Time Warner Cable (NYSE:TWC) released its second-quarter earnings report Thursday morning, reporting a profit that rose 6.4 percent over the year to $481 million, or $1.64 per share, from the year-earlier profit of $452 million, or $1.43 per share. This figure hit below analysts’ estimates, marking a trend that followed throughout the rest of the report.
Revenue for the second-largest U.S. cable operator also came in at $5.55 billion, reflecting an increase of 2.7 percent from a year earlier, while analysts expected $5.58 billion. This led the Time Warner’s stock to rise 3.75 percent after the report’s release, up to $118.47.
Glenn Britt, Chairman and CEO of Time Warner Cable, expressed her satisfaction with the second quarter report, explaining, “Time Warner Cable continues to build significant shareholder value by investing in rapidly expanding Business Services and by revitalizing our Residential Services operations. I am pleased with our progress in operations, and expect to see the benefits in the second half of the year and in 2014.” Britt is expected to step down from Time Warner by the end of the year.
Time Warner’s report was a good indicator of how cable operators in the United States are currently faring, as they combat the competition of streaming Internet television services, and the reality of losing cable TV subscribers as they face rising programming costs.
The company lost 191,000 video subscribers, up 13 percent from a year earlier, and more than the 174,700 that analysts had estimated. It also added 21,000 high-speed Internet customers in the second quarter, again failing to meet expectations.
Comcast (NASDAQ:CMCSA) also broadcasted its second quarter results on Wednesday, reporting that its broadband additions rose 20 percent, and it also lost a significant portion of its video subscribers in the second quarter.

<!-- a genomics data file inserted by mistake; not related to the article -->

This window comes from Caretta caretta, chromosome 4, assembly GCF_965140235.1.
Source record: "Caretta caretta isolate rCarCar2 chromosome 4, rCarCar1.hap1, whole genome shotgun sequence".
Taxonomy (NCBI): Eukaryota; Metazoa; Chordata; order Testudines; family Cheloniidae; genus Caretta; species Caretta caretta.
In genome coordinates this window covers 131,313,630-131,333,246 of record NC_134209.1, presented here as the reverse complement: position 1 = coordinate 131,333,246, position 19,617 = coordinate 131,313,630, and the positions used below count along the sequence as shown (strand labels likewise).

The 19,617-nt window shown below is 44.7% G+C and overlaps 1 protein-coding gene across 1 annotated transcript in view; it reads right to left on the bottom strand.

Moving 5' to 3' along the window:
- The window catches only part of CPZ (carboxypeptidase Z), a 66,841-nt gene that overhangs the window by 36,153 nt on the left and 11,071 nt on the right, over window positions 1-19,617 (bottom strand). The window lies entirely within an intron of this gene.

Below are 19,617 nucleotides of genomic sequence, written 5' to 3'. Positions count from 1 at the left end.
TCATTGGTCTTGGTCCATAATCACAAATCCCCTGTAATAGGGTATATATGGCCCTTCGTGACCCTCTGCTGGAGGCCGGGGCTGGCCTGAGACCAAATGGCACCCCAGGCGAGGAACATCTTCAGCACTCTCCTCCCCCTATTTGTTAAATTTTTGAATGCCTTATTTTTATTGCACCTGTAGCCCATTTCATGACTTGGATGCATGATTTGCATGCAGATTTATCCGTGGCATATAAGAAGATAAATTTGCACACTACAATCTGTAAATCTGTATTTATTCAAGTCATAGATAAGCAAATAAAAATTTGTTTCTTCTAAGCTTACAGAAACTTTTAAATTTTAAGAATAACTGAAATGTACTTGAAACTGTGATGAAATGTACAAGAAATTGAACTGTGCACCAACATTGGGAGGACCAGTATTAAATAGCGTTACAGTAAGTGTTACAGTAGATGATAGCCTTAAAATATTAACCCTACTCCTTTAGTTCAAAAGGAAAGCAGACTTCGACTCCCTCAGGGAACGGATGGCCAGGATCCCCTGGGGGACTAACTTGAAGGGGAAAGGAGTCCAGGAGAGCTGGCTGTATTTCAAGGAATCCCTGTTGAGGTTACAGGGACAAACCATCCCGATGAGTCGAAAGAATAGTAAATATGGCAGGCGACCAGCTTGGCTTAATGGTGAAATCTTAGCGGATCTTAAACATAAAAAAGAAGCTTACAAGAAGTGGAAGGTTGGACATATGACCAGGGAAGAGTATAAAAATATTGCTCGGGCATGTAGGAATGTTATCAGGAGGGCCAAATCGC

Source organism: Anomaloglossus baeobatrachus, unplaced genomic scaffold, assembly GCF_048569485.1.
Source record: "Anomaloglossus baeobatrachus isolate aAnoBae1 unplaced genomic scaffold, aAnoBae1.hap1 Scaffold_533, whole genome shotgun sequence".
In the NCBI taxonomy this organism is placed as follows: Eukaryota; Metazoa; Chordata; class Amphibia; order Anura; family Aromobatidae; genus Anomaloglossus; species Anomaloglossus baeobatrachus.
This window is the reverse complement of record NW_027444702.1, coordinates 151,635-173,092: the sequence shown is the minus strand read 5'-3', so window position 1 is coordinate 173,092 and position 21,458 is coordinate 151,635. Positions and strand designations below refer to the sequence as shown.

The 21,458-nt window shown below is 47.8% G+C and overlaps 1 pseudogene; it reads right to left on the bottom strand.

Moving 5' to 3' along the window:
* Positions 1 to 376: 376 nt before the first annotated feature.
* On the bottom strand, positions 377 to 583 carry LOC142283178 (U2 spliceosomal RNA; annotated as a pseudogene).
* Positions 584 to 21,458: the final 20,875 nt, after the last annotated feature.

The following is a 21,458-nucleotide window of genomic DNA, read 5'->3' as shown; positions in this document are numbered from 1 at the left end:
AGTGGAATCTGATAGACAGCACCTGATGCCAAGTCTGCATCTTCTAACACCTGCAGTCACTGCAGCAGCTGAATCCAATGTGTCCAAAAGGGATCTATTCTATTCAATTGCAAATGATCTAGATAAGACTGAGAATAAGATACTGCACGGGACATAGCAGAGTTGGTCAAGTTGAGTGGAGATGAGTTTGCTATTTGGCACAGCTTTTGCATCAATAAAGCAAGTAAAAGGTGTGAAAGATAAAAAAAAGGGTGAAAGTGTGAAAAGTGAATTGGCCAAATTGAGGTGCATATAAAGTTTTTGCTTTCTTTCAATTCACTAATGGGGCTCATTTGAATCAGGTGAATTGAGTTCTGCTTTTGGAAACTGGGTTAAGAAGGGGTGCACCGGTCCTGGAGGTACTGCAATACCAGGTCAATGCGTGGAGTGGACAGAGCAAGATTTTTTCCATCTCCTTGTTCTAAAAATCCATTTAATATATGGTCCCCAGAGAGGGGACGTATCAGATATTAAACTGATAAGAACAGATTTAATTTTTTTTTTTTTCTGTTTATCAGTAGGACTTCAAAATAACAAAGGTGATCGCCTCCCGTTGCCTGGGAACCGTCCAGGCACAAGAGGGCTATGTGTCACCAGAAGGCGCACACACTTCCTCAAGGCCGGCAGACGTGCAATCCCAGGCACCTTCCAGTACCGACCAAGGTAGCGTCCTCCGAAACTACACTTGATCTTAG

The report also just comes after CBS Corp (CORP) released its earnings report Wednesday. CBS and Time Warner continue to feud over retransmission fees, which are the fees pay-TV providers pay media companies to broadcast their programming. CBS has used its status as the No. 1 network in the country to aggressively pursue higher retransmission rates than other networks, but when negotiations broke down again Monday, Time Warner issued another statement, saying it was pulling CBS’s programming from subscribers in New York, Dallas, and Los Angeles. Then, half an hour later, the company issued yet another statement, saying it was returning CBS to those affected customers “at the request of CBS.”
While media companies used to be able to run the show in these arguments, because cable and satellite TV providers needed access to their content or risked losing customers to competitors. Recently, these retransmission fees have grown, and networks are no longer as willing to pay the fees that media companies demand.
On the other hand, if agreements aren’t reached and blackouts continue, they could ultimately lead to customers getting fed up with pay-TV in general, leading them to cut the cord with expensive pay-TV services. If companies like CBS and Time Warner don’t watch out, they could drive consumers to the more cheaper online streaming options.
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